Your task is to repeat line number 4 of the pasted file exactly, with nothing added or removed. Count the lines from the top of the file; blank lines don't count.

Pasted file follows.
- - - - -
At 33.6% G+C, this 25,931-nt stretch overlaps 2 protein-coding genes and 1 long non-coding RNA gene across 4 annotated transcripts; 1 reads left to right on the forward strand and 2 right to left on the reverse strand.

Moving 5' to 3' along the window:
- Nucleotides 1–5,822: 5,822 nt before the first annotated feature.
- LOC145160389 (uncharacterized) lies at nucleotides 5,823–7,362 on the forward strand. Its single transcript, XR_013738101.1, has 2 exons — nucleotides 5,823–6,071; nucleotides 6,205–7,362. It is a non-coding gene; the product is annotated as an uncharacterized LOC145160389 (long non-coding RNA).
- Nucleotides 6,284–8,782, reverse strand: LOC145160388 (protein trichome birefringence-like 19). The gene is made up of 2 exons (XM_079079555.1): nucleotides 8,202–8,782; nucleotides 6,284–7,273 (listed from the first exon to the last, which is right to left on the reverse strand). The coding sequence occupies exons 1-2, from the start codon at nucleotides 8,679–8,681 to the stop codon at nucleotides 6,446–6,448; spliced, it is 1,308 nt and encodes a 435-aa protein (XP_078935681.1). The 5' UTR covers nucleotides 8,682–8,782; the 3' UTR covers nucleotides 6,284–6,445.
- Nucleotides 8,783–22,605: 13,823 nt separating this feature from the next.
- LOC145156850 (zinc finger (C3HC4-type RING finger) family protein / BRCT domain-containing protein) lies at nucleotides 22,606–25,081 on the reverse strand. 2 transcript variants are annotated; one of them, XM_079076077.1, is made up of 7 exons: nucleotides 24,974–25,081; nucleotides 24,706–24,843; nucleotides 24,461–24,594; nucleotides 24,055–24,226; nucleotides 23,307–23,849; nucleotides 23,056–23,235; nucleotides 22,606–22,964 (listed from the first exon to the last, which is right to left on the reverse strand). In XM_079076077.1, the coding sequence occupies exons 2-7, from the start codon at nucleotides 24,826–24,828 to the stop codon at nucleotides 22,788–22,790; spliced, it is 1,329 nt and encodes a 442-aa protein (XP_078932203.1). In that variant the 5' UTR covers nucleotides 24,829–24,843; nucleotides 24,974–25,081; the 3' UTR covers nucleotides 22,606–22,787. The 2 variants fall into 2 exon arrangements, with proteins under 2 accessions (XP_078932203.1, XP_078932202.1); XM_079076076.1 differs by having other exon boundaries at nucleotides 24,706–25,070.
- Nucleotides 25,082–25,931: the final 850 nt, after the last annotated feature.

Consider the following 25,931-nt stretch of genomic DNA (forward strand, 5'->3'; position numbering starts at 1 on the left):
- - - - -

- LOC145160389 (uncharacterized) lies at nucleotides 5,823–7,362 on the forward strand. Its single transcript, XR_013738101.1, has 2 exons — nucleotides 5,823–6,071; nucleotides 6,205–7,362. It is a non-coding gene; the product is annotated as an uncharacterized LOC145160389 (long non-coding RNA).